Teachers want to do what they were taught to do. And that means math, science, reading, history, English, arts. That's it. Schools can't be all things to all kids. They need to let the parents parent. They need to let teachers teach.
Q: American students have lower scores in math and reading; chronic absenteeism is at record highs. You say school choice is the answer, but what would you do right now?
HALEY: School choice isn't the only answer. We have to acknowledge the fact that
67% of our eighth graders are not proficient in reading or math. The first thing we've got to do is we've got to make sure we catch our kids back up. We have to make sure they can read.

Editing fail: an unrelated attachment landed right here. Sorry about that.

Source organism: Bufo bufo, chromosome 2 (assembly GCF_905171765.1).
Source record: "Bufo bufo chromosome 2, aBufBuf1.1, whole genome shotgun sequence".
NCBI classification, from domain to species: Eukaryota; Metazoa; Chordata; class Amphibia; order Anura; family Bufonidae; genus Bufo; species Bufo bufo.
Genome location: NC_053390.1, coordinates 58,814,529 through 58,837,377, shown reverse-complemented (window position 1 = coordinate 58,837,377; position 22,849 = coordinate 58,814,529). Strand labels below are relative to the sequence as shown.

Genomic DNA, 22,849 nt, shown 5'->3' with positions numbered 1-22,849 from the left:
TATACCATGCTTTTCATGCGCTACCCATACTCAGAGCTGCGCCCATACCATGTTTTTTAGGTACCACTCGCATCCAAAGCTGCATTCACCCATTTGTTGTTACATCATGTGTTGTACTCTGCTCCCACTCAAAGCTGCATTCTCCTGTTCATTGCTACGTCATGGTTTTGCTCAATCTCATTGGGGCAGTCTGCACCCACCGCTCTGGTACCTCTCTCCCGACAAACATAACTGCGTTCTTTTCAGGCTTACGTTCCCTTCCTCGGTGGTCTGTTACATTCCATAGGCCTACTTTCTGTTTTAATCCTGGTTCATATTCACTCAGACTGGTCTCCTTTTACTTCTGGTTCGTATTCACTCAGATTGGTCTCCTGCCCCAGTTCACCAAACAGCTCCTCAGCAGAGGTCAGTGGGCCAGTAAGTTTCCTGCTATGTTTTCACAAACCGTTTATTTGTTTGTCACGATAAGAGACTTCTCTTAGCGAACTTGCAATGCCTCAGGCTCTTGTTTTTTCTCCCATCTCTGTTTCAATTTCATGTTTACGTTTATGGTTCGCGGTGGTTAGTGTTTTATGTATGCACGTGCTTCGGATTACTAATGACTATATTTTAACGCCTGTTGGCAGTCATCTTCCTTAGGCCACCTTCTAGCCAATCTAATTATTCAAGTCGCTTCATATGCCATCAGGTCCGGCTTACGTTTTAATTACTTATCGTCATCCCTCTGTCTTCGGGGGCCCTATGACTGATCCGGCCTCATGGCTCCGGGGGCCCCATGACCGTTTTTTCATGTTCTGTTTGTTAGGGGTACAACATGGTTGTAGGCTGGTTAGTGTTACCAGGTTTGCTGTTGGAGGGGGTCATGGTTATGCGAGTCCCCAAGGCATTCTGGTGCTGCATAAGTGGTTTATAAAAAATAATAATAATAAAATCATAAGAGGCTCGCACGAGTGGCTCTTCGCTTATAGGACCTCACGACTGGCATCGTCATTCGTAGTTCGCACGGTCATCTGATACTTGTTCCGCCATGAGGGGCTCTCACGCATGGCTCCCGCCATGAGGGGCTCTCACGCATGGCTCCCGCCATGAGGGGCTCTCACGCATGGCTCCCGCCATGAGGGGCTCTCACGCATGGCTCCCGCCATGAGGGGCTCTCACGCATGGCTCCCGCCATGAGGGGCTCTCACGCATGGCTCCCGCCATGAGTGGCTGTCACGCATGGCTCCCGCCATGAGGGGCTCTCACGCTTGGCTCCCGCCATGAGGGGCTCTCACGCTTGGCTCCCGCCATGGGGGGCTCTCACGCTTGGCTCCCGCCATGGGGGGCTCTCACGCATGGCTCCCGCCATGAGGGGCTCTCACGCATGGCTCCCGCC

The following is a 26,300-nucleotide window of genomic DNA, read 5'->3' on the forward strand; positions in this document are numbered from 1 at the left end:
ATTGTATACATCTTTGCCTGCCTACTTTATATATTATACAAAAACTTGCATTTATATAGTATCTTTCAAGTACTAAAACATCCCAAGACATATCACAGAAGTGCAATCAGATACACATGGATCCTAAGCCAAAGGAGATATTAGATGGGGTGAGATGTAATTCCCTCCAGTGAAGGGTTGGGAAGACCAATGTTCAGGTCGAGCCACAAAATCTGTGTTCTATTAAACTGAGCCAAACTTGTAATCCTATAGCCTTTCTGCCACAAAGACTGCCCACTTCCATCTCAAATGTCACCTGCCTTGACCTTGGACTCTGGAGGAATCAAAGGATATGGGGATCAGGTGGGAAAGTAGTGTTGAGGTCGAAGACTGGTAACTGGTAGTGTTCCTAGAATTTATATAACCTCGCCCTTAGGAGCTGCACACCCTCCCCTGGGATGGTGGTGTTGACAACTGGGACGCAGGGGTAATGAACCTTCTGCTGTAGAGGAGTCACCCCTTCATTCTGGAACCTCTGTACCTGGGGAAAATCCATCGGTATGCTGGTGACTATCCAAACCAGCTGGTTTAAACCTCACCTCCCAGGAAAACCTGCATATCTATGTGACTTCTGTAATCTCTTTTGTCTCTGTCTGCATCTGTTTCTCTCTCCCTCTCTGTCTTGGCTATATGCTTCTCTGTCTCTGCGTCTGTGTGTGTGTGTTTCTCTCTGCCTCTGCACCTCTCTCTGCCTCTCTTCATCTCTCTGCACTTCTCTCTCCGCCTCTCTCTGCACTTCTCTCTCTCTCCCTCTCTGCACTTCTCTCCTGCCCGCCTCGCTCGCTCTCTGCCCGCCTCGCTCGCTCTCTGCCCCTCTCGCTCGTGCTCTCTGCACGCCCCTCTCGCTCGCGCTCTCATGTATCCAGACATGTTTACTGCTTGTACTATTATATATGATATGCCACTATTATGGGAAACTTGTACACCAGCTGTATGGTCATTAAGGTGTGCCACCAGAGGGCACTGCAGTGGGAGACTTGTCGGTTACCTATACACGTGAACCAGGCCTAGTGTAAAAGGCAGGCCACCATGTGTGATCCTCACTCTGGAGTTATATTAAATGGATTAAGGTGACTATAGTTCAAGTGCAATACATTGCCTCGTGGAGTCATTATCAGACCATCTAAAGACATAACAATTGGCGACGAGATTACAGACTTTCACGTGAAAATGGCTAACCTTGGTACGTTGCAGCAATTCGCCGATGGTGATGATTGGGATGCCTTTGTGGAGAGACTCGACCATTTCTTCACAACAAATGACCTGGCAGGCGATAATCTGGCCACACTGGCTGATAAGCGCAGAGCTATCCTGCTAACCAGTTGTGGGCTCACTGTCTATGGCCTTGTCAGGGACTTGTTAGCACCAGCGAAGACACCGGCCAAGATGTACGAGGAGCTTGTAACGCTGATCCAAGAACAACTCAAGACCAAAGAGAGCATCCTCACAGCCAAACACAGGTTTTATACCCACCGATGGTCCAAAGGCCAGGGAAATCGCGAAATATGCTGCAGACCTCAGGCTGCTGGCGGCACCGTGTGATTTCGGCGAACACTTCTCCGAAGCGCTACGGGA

We need to start building things in America again. Let's put
vocational classes back in our high schools. And let's get our kids building the things that we know that we can make. When we start to focus on that and really bringing that parental involvement, that's when we'll start to see a difference. But we've
got to get parents back included. We've got to quit spending time on this DEI and CRT, and instead focus on financial literacy on digital literacy, and on making sure that our kids know what they need to do to have the jobs of the next generation.
Parents need to decide which schools their kids go to
As a parent, the one thing you want is for your child to have a better life than you did. There's a lot of crazy, woke things happening in schools, but we have got to get these kids reading. We need to make sure we bring in reading remediation all over
this country. We need transparency in the classroom, because parents should never have to wonder what's being said or taught to their children in the classroom. Parents need to be deciding which schools their kids go to, because they know best.
Source: Fox News 2023 Republican primary debate in Milwaukee
, Aug 23, 2023